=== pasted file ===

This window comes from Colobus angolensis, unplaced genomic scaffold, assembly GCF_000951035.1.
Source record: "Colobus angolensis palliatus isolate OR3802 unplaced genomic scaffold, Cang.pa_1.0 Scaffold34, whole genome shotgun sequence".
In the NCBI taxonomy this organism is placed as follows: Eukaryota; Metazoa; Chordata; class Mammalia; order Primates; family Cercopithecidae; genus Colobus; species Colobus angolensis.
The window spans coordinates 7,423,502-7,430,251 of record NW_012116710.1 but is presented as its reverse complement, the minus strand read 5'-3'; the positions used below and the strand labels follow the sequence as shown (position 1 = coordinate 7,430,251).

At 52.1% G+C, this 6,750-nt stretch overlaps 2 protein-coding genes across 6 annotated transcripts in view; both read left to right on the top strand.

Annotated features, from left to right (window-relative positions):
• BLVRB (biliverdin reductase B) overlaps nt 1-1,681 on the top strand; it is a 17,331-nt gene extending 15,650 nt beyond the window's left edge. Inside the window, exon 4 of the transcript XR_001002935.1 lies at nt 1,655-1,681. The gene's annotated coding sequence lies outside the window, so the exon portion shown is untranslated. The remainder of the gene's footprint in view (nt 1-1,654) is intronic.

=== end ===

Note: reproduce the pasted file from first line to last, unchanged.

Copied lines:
This window comes from Colobus angolensis, unplaced genomic scaffold, assembly GCF_000951035.1.
Source record: "Colobus angolensis palliatus isolate OR3802 unplaced genomic scaffold, Cang.pa_1.0 Scaffold34, whole genome shotgun sequence".
In the NCBI taxonomy this organism is placed as follows: Eukaryota; Metazoa; Chordata; class Mammalia; order Primates; family Cercopithecidae; genus Colobus; species Colobus angolensis.
The window spans coordinates 7,423,502-7,430,251 of record NW_012116710.1 but is presented as its reverse complement, the minus strand read 5'-3'; the positions used below and the strand labels follow the sequence as shown (position 1 = coordinate 7,430,251).

At 52.1% G+C, this 6,750-nt stretch overlaps 2 protein-coding genes across 6 annotated transcripts in view; both read left to right on the top strand.

Annotated features, from left to right (window-relative positions):
• BLVRB (biliverdin reductase B) overlaps nt 1-1,681 on the top strand; it is a 17,331-nt gene extending 15,650 nt beyond the window's left edge. Inside the window, exon 4 of the transcript XR_001002935.1 lies at nt 1,655-1,681. The gene's annotated coding sequence lies outside the window, so the exon portion shown is untranslated. The remainder of the gene's footprint in view (nt 1-1,654) is intronic.